The tide of the battle would turn when Battlefleet Saratoga, under Commodore and future Supreme Director John Compton, was placed in charge of liberating the system in 2748. Although his force was numerically inferior to his Allied foes, he managed to win by deliberately sending in a fraction of his force to the system first and allowing them to draw off a large portion of the Allied fleet. When the bulk of Battlefleet Saratoga entered the system, most of the Allied fleet was on the other side of the system from both Battlefleet Saratoga and Manchester Prime. Compton swept aside the remaining naval elements around Manchester Prime and began a campaign of “denial bombardment.” Rather than targeting the Allied troops directly, or targeting their heavily fortified bases, Battlefleet Saratoga targeted the roads connecting the front lines with Allied fortified areas. They also used incendiaries and pesticides to destroy any farms on the planet. Allied forces starved while the Coalitionists received supplies from orbit. Coalition Army and Marine units assaulted the beleaguered Allied forces, which smashed through the starving, ill-equipped soldiers. Meanwhile, in space, the Allied fleet rushed toward Manchester Prime but was constantly harassed by the Coalition force they pursued on their wild goose chase. Starving and suffering from a slew of disease both physical and mental, many Allied sailors mutinied and forced their captains to depressurize the entire ship. Crew performance dwindled and few Allied shots made their mark. While the Allied fleet attempted to retreat, Louise I forbade it from doing so until it could relieve the Allied forces on Manchester Prime. In 2749, the Allies were forced to challenge Battlefleet Saratoga within fifty thousand kilometers of Manchester Prime in the last major battle of the war. Allied forces were soundly defeated, damning the Allied planetary forces on Manchester Prime to defeat.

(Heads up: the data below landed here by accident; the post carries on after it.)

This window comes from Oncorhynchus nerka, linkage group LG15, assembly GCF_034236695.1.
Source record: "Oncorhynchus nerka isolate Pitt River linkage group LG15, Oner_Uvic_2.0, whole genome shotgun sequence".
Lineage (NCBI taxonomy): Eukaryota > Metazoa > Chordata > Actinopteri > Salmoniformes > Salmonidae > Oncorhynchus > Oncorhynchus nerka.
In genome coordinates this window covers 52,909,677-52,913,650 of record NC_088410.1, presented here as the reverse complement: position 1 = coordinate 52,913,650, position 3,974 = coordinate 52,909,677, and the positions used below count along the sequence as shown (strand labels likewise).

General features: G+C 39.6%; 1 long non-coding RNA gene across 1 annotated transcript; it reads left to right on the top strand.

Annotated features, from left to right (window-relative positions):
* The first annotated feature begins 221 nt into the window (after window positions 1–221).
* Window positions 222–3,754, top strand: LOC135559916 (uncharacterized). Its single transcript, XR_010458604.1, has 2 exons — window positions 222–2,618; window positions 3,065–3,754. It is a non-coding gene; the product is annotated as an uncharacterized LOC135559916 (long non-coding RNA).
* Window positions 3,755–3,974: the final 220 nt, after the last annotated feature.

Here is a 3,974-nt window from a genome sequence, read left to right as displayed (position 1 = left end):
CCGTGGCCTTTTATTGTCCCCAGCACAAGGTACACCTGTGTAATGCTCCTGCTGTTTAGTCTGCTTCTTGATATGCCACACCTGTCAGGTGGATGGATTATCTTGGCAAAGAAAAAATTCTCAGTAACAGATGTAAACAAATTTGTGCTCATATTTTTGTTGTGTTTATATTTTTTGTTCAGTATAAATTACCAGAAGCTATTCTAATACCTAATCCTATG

AftermathEdit

The Allies, under Haligonian general Arnold Merrill, surrendered to the Coalition on August 8th, 2749. Apart from about ten thousand men, mostly those conscripted against their will, the Conseil did not surrender; most of them either died in hopeless offensives or committed suicide. All of their senior officers took their own lives before the Coalition could. At the end, over two billion Allied troops lost their lives on the planet; about half a billion were taken prisoner and sent back to the Coalition’s labor camps and weapons testing facilities. On the Coalition side, five billion lives were lost, including General Avery. The battle would be the bloodiest of the first stage of the Galactic War, but later battles would dwarf it in scale.